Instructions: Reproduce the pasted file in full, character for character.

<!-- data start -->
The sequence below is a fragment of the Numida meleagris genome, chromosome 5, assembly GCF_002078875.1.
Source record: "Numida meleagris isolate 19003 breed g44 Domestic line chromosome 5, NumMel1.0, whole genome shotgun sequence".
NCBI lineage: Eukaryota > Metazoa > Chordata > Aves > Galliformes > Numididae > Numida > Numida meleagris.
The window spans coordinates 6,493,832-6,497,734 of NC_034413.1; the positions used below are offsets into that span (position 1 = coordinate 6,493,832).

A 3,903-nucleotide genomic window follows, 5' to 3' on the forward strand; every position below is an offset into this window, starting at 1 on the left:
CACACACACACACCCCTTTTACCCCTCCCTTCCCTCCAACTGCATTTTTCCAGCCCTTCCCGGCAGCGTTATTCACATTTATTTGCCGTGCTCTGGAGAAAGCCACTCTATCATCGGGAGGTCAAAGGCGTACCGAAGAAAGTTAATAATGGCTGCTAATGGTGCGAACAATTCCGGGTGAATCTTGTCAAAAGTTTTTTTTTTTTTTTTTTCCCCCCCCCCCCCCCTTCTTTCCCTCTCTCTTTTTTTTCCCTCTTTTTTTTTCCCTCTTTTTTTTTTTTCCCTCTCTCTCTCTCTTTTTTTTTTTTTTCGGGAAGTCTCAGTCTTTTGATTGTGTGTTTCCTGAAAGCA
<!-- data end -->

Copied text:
The sequence below is a fragment of the Numida meleagris genome, chromosome 5, assembly GCF_002078875.1.
Source record: "Numida meleagris isolate 19003 breed g44 Domestic line chromosome 5, NumMel1.0, whole genome shotgun sequence".
NCBI lineage: Eukaryota > Metazoa > Chordata > Aves > Galliformes > Numididae > Numida > Numida meleagris.
The window spans coordinates 6,493,832-6,497,734 of NC_034413.1; the positions used below are offsets into that span (position 1 = coordinate 6,493,832).

A 3,903-nucleotide genomic window follows, 5' to 3' on the forward strand; every position below is an offset into this window, starting at 1 on the left:
CACACACACACACCCCTTTTACCCCTCCCTTCCCTCCAACTGCATTTTTCCAGCCCTTCCCGGCAGCGTTATTCACATTTATTTGCCGTGCTCTGGAGAAAGCCACTCTATCATCGGGAGGTCAAAGGCGTACCGAAGAAAGTTAATAATGGCTGCTAATGGTGCGAACAATTCCGGGTGAATCTTGTCAAAAGTTTTTTTTTTTTTTTTTTCCCCCCCCCCCCCCCTTCTTTCCCTCTCTCTTTTTTTTCCCTCTTTTTTTTTCCCTCTTTTTTTTTTTTCCCTCTCTCTCTCTCTTTTTTTTTTTTTTCGGGAAGTCTCAGTCTTTTGATTGTGTGTTTCCTGAAAGCA